third Roman emperor (AD 12-41) (r. AD 37-41)

Caligula (Gaius Julius Caesar Augustus Germanicus, 31 August 12 – 24 January 41) was the third Roman Emperor. He reigned from AD 37. After only four years, he was assassinated by members of his bodyguard and the Roman Senate. During his reign, many innocent people were killed without fair trials.[1] Even with all that, he was popular with the Roman public in his time.

Emperor of the Roman Empire
Bust of the Emperor Gaius, known as Caligula
3rd Emperor of the Roman Empire
Reign18 March AD 37 – 24 January AD 41
(3 years, 10 months)
PredecessorTiberius, great-uncle and adoptive grandfather
SuccessorClaudius, uncle
Born31 August AD 12
Antium (modern Anzio and Nettuno), Italy
Died24 January AD 41 (aged 28)
Palatine Hill, Rome
Full name
Gaius Julius Caesar Germanicus (birth)
Gaius Julius Caesar Augustus Germanicus (as emperor)
HouseJulio-Claudian dynasty
MotherAgrippina the Elder
Religionancient Roman religion

Life change

Caligula's father Germanicus was the nephew and adoptive son of emperor Tiberius. He was a very successful general. He was one of Rome's most beloved public figures.

When Germanicus died at Antioch in 19 AD, his mother Agrippina the Elder returned to Rome with her six children. She had a bitter feud with Tiberius. That eventually led to the destruction of her family. Caligula was the only male survivor. In 31, he joined the emperor on the island of Capri. Tiberius had gone there five years earlier. When Tiberius died in 37, Caligula became emperor.

There are few surviving sources on Caligula's reign. He is described as a noble and moderate ruler during the first two years of his rule. After this, the sources focus upon his cruelty, extravagance, and sexual perversity, presenting him as an insane tyrant.

Caligula worked to give more authority to the emperor. He put a lot of his effort into ambitious construction projects and luxurious dwellings for himself. He started the construction of two new aqueducts in Rome: the Aqua Claudia and the Anio Novus. During his reign, the empire took over the Kingdom of Mauretania and made it into a province.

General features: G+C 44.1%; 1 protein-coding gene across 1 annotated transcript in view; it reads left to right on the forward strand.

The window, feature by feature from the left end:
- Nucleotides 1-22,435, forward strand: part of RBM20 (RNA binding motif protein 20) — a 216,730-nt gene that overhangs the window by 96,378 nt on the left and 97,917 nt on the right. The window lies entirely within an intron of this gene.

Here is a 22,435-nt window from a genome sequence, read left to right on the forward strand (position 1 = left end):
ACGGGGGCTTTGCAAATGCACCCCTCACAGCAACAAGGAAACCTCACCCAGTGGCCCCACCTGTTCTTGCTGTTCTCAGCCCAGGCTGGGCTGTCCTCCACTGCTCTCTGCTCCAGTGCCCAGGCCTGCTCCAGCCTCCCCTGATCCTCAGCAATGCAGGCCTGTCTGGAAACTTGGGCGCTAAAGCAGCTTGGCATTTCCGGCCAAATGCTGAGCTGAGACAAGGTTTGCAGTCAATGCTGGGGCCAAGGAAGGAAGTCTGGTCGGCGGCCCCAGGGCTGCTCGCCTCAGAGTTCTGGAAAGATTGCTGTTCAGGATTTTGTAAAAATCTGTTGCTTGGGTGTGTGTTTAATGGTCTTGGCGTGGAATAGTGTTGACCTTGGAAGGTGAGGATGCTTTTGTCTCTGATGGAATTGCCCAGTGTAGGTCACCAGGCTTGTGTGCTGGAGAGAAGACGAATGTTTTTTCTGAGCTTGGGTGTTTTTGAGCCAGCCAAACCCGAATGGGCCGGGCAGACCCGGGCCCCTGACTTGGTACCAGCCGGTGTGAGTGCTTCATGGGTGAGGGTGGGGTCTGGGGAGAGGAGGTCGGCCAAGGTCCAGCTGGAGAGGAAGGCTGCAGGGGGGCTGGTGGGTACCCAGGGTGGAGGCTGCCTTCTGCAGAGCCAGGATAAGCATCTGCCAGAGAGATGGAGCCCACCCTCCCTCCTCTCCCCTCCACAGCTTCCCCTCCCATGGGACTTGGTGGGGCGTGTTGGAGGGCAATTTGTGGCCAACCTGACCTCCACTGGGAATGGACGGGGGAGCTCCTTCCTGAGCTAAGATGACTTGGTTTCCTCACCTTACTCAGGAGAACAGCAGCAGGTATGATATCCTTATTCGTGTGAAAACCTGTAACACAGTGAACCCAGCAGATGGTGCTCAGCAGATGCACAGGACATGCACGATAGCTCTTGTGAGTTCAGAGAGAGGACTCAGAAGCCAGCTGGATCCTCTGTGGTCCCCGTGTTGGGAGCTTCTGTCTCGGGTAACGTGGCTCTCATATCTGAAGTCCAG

In early 41, Caligula was assassinated. There was a conspiracy involving officers of the Praetorian Guard, members of the Roman Senate and members of the imperial court. After Caligula's death, the conspirators' tried to bring back the Roman Republic, but they were unsuccessful. The Praetorian Guard declared Caligula's uncle Claudius emperor in his place.

Ancestry change

Insanity? change

There are stories about Caligula that show cruelty and insanity. He was accused of killing just for amusement.[2] He was accused of committing incest with his sisters and prostituting them with other men.[3] He was accused of turning the palace into a brothel.[4]

Caligula appeared in public dressed as various gods. He demanded to be worshipped as a god.[5] There was a legend that he appointed a horse to the priesthood.[6][7]

It is difficult to know anything for certain about Caligula. Only two sources from his time still exist. Those are the works of Philo and Seneca. They give mostly anecdotes. At one time, there were detailed histories on Caligula. Now they are lost. Caligula's sister, Agrippina the Younger, wrote an autobiography which certainly had a lot of information about Caligula's reign. It is also lost. No surviving source paints Caligula in a favorable light. It is not known whether Caligula was insane.

Relics change

In 2017 a mosaic from one of Caligula's Lake Nemi pleasure ships was discovered in New York City[8]

References change

  1. Barrett, Anthony A. 1989. Caligula: the corruption of power. Batsford, London. ISBN 0-7134-5487-3
  2. Seneca the Younger, On Anger III.xviii.1.
  3. Cassius Dio, Roman History LIX.11, LIX.22; Suetonius, The Lives of Twelve Caesars, Life of Caligula 24.
  4. Suetonius, The Lives of Twelve Caesars, Life of Caligula 41
  5. Cassius Dio, Roman History LIX.26-28.
  6. Tom Meltzner (June 30, 2013). "Caligula with Mary Beard – TV review". Retrieved June 30, 2020.
  7. Suetonius, The Lives of Twelve Caesars, Life of Caligula 55; Cassius Dio, Roman History LIX.14, LIX.28.
  8. NBC NewsOct 20, 2017

Other websites change

Born: 31 August AD 12 Died: 24 January AD 41
Royal titles
Preceded by
Roman Emperor
Succeeded by
Political offices
Preceded by
Gnaeus Acerronius Proculus, and
Gaius Petronius Pontius Nigrinus

as Ordinary consuls
Suffect consul of the Roman Empire
with Claudius
Succeeded by
Aulus Caecina Paetus, and
Gaius Caninius Rebilus

as Suffect consuls
Preceded by
Servius Asinius Celer,
and Sextus Nonius Quinctilianus

as Suffect consuls
Consul of the Roman Empire
with Lucius Apronius Caesianus
Succeeded by
Quintus Sanquinius Maximus
as Suffect consul
Preceded by
Aulus Didius Gallus,
and Gnaeus Domitius Afer

as Suffect consuls
Consul of the Roman Empire
sine collega
Succeeded by
Gaius Laecanius Bassus,
and Quintus Terentius Culleo

as Suffect consuls
Preceded by
Gaius Laecanius Bassus,
and Quintus Terentius Culleo

as Suffect consuls
Consul of the Roman Empire
with Gnaeus Sentius Saturninus
Succeeded by
Quintus Pomponius Secundus
as Suffect consul